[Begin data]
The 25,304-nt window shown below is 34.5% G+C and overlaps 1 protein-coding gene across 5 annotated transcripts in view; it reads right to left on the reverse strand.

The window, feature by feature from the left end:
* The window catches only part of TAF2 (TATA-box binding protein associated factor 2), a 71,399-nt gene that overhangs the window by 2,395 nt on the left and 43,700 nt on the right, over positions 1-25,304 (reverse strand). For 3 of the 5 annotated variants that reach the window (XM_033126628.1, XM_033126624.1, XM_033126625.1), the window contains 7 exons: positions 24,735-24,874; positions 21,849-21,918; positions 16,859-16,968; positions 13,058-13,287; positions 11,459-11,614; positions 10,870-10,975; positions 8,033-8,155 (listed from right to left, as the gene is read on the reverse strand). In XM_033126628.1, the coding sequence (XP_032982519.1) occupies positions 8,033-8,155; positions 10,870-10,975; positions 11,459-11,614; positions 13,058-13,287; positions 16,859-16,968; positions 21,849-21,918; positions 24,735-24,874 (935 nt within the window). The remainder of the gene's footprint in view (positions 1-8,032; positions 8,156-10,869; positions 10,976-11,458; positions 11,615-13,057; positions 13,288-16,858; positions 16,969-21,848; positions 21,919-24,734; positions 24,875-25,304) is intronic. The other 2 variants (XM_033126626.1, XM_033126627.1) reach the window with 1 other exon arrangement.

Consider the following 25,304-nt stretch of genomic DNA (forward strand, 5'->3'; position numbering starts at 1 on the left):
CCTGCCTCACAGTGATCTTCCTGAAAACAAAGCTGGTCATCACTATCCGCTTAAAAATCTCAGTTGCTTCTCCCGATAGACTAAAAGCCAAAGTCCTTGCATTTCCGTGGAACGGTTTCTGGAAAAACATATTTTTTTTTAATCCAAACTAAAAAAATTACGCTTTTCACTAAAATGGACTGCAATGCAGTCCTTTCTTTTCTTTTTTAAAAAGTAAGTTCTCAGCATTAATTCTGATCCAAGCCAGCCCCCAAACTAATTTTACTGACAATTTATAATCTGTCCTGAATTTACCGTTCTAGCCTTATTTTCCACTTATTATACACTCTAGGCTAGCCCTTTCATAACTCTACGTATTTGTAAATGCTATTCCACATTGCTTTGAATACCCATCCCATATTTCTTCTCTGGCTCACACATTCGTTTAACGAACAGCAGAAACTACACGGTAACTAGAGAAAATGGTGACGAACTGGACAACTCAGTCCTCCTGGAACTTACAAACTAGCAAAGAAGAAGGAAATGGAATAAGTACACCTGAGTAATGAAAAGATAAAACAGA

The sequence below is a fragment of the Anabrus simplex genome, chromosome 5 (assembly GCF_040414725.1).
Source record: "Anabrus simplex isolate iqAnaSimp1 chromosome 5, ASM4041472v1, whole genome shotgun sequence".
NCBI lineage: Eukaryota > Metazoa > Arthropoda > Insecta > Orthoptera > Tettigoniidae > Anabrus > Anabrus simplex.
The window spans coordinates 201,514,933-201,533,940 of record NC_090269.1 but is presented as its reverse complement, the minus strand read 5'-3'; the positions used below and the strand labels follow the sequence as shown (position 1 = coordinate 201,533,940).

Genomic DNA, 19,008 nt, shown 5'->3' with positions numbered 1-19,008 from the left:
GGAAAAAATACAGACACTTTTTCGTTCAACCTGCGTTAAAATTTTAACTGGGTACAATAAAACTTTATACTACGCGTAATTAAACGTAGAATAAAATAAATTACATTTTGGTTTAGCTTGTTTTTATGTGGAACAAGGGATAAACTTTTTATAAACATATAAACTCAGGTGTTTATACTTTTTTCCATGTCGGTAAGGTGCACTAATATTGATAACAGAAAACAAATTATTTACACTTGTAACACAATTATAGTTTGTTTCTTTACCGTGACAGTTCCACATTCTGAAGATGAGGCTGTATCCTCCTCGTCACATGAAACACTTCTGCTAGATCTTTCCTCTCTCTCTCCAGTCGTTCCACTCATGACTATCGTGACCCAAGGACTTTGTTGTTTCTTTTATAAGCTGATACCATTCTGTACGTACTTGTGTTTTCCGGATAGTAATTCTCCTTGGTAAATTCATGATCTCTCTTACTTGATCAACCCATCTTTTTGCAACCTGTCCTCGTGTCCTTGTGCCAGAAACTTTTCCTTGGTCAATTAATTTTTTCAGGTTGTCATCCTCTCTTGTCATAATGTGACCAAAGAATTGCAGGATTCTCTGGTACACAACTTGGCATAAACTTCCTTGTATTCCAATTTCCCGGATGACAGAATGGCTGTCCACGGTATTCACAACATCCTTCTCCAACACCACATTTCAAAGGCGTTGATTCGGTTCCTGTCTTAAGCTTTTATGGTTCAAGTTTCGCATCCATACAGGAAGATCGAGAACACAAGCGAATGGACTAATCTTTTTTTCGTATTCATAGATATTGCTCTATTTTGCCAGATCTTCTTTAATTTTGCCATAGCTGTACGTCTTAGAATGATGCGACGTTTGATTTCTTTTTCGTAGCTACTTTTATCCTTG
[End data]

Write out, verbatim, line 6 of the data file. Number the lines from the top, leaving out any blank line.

The sequence below is a fragment of the Anabrus simplex genome, chromosome 5 (assembly GCF_040414725.1).